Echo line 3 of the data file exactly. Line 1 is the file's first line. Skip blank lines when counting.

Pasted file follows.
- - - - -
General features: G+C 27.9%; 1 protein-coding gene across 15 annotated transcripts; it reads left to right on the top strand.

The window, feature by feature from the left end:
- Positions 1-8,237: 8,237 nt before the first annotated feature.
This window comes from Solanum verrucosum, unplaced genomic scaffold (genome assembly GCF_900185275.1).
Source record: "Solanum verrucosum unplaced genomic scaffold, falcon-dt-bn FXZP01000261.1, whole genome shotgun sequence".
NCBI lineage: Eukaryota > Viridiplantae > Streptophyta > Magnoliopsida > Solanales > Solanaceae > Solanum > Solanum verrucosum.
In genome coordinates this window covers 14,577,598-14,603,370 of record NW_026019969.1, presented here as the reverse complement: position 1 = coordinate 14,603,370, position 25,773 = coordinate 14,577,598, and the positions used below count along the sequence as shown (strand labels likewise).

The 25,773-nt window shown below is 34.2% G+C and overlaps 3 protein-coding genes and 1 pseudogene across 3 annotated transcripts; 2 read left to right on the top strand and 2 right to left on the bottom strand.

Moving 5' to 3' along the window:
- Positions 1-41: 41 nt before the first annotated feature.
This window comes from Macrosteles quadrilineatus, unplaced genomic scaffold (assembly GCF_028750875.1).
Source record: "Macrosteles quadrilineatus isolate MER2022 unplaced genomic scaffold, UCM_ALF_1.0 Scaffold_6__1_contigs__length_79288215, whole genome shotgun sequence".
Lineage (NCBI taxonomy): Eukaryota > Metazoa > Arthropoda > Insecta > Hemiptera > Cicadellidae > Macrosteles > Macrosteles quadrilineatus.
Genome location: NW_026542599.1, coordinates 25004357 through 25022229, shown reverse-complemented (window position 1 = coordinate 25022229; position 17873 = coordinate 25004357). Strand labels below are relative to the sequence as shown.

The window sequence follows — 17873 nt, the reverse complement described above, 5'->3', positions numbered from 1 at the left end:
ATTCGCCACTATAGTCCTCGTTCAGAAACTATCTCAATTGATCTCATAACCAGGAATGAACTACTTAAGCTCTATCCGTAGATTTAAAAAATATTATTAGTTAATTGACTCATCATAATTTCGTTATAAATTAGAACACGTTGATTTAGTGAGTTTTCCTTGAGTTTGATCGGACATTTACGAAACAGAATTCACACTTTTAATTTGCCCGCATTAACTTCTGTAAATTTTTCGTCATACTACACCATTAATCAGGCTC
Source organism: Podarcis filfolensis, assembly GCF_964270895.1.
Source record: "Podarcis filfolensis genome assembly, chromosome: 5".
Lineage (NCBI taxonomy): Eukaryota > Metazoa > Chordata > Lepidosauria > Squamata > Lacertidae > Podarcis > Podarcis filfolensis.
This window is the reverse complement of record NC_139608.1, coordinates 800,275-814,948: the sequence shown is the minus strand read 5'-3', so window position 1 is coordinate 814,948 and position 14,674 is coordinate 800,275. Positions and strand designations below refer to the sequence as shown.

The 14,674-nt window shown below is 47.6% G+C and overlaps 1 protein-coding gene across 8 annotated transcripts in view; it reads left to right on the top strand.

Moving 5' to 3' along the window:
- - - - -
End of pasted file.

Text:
- Positions 1-8,237: 8,237 nt before the first annotated feature.